What is Pelvic Floor Therapy?
Pelvic Floor Therapy uses pelvic muscle exercises in which the patient can monitor muscle response on a video screen. This greatly enhances the effectiveness of pelvic floor muscle exercise regimens. It is non-invasive and painless. In addition, painless low voltage muscle stimulation (e-stim) is sometimes needed.
Pelvic Floor Therapy involves 8 weekly sessions of 1 hour each. Treatment is generally covered by insurance and Medicare and is not very costly.
Does It Work?
Absolutely. Pelvic Floor Therapy can be helpful in:
Pelvic Floor Therapy works best for overactive bladder symptoms such as frequency, urgency, urge incontinence — with over 80% markedly improved or completely cured. We have also used Pelvic Floor Therapy to successfully treat patients with chronic pelvic pain, unobstructed urinary retention, stress urinary incontinence, and incontinence following radical prostatectomies. We have been very successful using pelvic floor therapy to treat Nocturnal Enuresis (bedwetting) in children and adults, especially cases that did not respond to other treatments. In all cases our results clearly are far superior to unmonitored pelvic exercises such as Kegals. In many cases the patients had failed more typical medications and treatments and had given up hope.
How well does it work?
Again, we have seen DRAMATIC improvements in over 80% of our patients who had severe frequency, urgency, urge incontinence, or pelvic pain. All of our patients had failed more typical medications and treatments for their various causes. Thus pelvic floor therapy is very important to consider, especially if other treatments are not working, and certainly before giving up or resorting to surgery or neurostimulator implants.
Pelvic Floor Therapy can also work well in Stress Urinary Incontinence. Again, here the problem is underactive or weak pelvic floor musculature. Milder cases of SUI respond better, but surgery is often more fruitful than pelvic floor therapy in more bothersome SUI.
Post Prostatectomy Incontinence can be due to bladder instability or weak sphincter or both. We have had tremendous success with pelvic floor therapy for incontinence after prostate cancer surgery when due to bladder instability.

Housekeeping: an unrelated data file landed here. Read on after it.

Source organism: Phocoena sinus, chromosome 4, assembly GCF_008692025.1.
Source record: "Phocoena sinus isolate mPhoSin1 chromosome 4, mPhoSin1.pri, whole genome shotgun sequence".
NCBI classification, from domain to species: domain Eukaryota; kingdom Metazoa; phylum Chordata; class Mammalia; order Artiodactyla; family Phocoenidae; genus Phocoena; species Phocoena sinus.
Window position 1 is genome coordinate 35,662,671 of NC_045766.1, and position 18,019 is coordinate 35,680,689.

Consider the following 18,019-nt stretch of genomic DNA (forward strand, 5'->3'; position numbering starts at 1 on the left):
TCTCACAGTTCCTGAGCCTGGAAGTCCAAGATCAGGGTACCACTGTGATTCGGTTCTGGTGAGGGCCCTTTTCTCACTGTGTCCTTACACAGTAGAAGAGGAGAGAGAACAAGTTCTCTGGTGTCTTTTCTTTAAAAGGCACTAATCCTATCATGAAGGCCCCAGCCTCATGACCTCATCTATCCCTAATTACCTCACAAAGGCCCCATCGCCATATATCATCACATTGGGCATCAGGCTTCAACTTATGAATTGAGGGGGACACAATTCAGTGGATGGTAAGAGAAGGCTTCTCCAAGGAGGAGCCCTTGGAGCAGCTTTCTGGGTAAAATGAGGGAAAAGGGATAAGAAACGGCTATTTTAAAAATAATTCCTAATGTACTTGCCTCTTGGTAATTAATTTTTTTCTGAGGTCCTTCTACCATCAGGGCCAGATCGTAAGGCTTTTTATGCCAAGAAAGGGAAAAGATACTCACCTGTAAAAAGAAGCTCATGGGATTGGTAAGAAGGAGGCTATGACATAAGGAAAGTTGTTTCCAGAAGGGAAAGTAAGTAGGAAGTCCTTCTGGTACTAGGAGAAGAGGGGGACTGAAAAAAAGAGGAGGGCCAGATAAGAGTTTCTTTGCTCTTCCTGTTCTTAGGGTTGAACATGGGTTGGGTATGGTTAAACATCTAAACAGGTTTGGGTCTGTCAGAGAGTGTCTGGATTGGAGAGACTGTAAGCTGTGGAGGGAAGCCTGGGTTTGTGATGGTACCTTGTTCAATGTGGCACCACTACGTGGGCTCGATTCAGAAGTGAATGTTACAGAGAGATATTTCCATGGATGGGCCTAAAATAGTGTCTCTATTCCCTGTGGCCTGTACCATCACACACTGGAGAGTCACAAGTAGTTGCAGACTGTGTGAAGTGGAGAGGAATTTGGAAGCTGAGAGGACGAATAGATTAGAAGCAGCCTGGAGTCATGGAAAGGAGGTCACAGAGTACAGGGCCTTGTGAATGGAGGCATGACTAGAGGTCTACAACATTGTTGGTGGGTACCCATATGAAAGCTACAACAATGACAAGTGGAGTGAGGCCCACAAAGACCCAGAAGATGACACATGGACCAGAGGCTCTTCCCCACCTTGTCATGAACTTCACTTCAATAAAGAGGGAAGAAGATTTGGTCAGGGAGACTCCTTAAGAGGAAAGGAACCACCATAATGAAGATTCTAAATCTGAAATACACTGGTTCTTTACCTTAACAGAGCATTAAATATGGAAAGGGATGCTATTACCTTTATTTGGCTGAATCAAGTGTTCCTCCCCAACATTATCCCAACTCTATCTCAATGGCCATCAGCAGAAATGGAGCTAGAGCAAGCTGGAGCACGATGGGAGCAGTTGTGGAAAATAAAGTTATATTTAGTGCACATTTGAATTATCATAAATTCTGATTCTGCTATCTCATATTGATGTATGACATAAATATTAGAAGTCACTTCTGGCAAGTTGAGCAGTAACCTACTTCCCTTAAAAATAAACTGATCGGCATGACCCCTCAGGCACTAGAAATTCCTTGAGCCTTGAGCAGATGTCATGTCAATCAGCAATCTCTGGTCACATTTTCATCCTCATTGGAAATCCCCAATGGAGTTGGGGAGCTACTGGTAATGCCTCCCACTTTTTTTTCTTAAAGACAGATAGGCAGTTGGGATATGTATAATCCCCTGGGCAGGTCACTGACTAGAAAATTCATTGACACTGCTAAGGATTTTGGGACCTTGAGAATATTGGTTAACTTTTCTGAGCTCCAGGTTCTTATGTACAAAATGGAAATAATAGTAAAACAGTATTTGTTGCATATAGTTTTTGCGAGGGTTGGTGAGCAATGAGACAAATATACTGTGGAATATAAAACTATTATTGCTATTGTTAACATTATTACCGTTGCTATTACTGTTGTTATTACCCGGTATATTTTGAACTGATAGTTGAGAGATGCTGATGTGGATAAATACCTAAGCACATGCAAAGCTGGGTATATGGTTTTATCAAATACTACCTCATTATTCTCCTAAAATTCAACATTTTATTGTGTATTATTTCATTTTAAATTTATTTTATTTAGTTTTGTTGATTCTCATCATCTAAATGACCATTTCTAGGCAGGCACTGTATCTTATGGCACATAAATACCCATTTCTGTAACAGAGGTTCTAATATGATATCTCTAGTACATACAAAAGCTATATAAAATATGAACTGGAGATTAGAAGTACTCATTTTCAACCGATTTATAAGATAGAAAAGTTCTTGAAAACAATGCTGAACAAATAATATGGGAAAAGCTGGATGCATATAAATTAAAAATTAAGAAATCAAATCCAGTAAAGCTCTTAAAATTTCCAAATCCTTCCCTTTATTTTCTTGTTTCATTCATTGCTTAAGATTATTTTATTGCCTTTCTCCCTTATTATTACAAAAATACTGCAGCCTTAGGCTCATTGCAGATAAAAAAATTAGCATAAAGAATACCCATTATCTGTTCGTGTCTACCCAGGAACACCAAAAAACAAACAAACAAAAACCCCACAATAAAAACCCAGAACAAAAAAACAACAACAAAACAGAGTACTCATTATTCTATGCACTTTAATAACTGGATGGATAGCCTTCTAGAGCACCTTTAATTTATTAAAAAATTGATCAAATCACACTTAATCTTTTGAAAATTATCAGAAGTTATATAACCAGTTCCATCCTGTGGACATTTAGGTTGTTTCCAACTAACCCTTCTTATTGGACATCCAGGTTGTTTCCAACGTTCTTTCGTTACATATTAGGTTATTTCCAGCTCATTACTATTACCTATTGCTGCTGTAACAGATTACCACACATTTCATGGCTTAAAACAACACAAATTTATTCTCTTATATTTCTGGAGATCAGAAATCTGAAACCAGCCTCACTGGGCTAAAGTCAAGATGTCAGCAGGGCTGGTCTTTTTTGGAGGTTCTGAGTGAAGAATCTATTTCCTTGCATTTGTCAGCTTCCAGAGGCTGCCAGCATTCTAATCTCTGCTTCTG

Pelvic Floor Therapy works well in children with bedwetting and is successful when more traditional treatments have failed. All of our cases to date have shown cure or dramatic improvement in the number of dry nights. Since this is a painless physical therapy, children tolerate treatment very well.
Why does it work?
Many patients with voiding disorders, regardless of the cause, have pelvic floor muscle overactivity. This results in a sudden need to urinate when the pelvic floor suddenly relaxes. As you can imagine, constipation, pelvic pain and pain with intercourse are often coexisting complaints. This overactivity and sudden inappropriate relaxation is known as Pelvic Floor Muscle Dysfunction.
Patients with Stress Urinary Incontinence (SUI) have the opposite problem. The pelvic floor muscles are weak and the sphincter is underactive. Cough, sneeze, and abdominal straining causes urine to leak out without an urge. With pelvic floor therapy, the patient is taught more appropriate pelvic muscle tone and relaxation, resulting in more normal bladder function.
Even when inflammation or other causes of overactive bladder symptoms (discussed in the Frequent Urination and Overactive Bladder section) have been treated, the symptoms may continue because the pelvic muscles are still working improperly. Thus pelvic floor therapy can be an important part of treatment, just as with chronic back pain in which physical therapy is a very important part of treatment even if the underlying disc disease is cured. And just as with back pain, the patient will need to continue self exercises at home for a long time, and may need a refresher treatment with pelvic floor therapy from time to time.
Pelvic Floor Therapy refers to pelvic floor muscle physical therapy and is becoming a major component of treatment for frequency/urgency, urge incontinence, chronic pelvic pain, bedwetting, and constipation syndromes. Pelvic muscle spasticity often accompanies these types of symptoms and may not resolve even though the underlying disorder has been corrected. Just as physical therapy can be an important part of correcting back pain after a slipped disc is repaired, pelvic floor therapy can be an important part of treating overactive bladder and related symptoms.
For more information:
Below are links to a few bladder control solutions. Please visit these sites for more information on each, but please keep in mind that you are leaving the Illinois Urological Institute website and we have no control over the information on these pages.